Consider flexible work arrangements: (This is what we've been saying all along!) More companies are offering telecommuting options, flexible hours, condensed work weeks and other arrangements. Approach your boss with a game plan of how the new arrangement would work and how it can ultimately benefit the organization. (Who knows? He may be cool with you working from your virtual office more often than you think!)
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Virtual Offices Help Dads Maximize Paternity Leave

NEW YORK-Is work keeping new dads from maximizing their paternity leave? Forty-three percent of dads who had a child in the last three years reported they didn't take any paternity leave. But leveraging the benefits of virtual offices could change those numbers.

Working dads who took some paternity leave said they felt pressured by work to come back early. So says CareerBuilder's annual Father's Day survey.

The stress of prolonged economic uncertainty post-recession appears to have affected more working fathers' balance between professional and family life. Thirty-six percent of dads reported they bring home work from the office, up from 27 percent in 2008.

Meanwhile, 35 percent of working dads said they would consider trading their careers for a role of staying home with the kids if their spouse or partner made enough money to support the family. And 33 percent of working dads reported they would take a pay cut if it meant they have more quality time at home.

"For many households, the recession has affected family life as much as personal finances," says Alex Green, general counsel for CareerBuilder and father of three. "Many families need dual incomes, and post-recession work environments often entail longer hours. Fortunately, we see more dads taking advantage of flexible work arrangements to try to make up the difference and have more quality time with their families."

And therein lies the key words: flexible work. Flexible work strategies can help new dads on paternity leave maximize their time with their newborn. Virtual offices give dad the flexibility he needs to work during odd hours, as well work during what would otherwise be commuting time. And virtual offices let dad work in his pajamas at 5 a.m. before the baby wakes up if he has to.
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Virtual Office Schedules Among Most Prize Summer Perks

Should Virtual Office Users Do Social Media While Working?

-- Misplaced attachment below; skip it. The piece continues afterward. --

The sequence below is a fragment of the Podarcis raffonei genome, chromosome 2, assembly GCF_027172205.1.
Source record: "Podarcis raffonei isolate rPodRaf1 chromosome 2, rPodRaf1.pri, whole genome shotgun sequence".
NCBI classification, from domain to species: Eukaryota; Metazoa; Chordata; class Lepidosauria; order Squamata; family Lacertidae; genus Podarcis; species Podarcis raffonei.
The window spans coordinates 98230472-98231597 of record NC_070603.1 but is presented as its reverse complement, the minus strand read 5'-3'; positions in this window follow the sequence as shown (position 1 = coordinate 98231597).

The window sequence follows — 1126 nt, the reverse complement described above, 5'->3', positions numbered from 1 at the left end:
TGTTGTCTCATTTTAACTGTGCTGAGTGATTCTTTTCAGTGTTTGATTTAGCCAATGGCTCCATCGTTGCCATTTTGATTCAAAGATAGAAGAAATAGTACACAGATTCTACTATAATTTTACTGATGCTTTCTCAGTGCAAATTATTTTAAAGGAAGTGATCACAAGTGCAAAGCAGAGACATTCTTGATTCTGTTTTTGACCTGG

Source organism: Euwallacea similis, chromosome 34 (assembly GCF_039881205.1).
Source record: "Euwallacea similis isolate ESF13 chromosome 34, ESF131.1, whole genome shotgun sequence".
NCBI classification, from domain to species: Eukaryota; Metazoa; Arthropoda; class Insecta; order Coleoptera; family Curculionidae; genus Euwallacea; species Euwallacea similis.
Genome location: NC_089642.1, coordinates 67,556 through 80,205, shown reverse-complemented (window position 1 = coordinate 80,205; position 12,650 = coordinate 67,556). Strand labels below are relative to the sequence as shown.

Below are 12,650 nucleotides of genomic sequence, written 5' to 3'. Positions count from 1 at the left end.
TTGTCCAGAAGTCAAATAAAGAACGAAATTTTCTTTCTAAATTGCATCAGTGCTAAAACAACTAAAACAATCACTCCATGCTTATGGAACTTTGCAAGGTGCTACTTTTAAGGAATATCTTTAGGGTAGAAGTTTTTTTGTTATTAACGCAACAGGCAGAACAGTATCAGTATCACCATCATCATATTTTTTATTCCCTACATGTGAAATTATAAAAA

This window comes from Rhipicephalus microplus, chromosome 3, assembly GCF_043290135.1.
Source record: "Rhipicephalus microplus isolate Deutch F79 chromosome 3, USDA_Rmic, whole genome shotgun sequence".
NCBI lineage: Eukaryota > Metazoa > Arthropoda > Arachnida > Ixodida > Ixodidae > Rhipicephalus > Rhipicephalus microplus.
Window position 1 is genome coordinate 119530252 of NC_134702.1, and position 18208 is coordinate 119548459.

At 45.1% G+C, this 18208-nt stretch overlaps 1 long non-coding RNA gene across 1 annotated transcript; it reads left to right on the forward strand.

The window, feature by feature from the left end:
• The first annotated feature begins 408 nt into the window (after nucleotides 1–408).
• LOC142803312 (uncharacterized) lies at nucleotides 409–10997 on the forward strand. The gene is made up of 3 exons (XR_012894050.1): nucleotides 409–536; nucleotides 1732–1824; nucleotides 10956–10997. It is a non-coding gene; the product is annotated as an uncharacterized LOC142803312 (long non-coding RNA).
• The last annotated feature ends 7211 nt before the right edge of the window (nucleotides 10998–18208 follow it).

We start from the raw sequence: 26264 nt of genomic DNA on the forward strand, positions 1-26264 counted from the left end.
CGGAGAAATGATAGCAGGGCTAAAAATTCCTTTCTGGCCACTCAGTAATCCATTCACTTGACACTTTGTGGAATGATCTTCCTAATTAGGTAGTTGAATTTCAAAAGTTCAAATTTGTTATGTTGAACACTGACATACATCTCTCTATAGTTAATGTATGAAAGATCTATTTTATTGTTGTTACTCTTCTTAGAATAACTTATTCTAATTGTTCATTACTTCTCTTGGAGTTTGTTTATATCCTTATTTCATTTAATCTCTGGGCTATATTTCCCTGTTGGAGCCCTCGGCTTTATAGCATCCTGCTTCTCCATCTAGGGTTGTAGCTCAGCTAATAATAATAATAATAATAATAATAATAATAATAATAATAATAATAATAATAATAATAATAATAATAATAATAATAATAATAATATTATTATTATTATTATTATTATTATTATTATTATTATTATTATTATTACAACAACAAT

TROY, MICH.—The proliferation of social media, and in particular, the blurring of personal and professional networks is causing unease among workers, with almost 30 percent globally, now believing it is acceptable to use social media for personal use while at work. But how does that apply to virtual office workers?

First, let’s look at the big picture. Workers express serious reservations about the spread of social media into work. Forty-three percent agree that it impacts adversely on productivity while 47 percent also express concern that mixing personal and professional connections through social media could lead to problems in the workplace. So says the latest survey results from the Kelly Global Workforce Index.

Here are some additional findings from the survey:


  • 24% say it’s acceptable to share opinions about work with friends and colleagues on social media.

  • 12% have been told to stop using social media at work.

  • 30% are more inclined to search for jobs via social media than through traditional methods such as newspapers, online job boards and recruitment firms.


So, here’s the deal. A mere 12 percent have been told to stop using social media at work. But when you work in a virtual office environment, it’s less obvious what you are doing with your time. At the same time, some people have to use social media as part of their jobs, especially if they are in communications fields. Is quickly checking a personal message from your virtual office a big deal?

I think the key for the virtual office user is to stay focused, just like any other worker in any other environment. Ultimately, virtual office workers shouldn’t be checking personal social media accounts during work hours. But everyone gets breaks and lunch hours. The issue is that social media can be consuming and a few minutes can become an hour. So it goes back to the cardinal rule for virtual office users: discipline.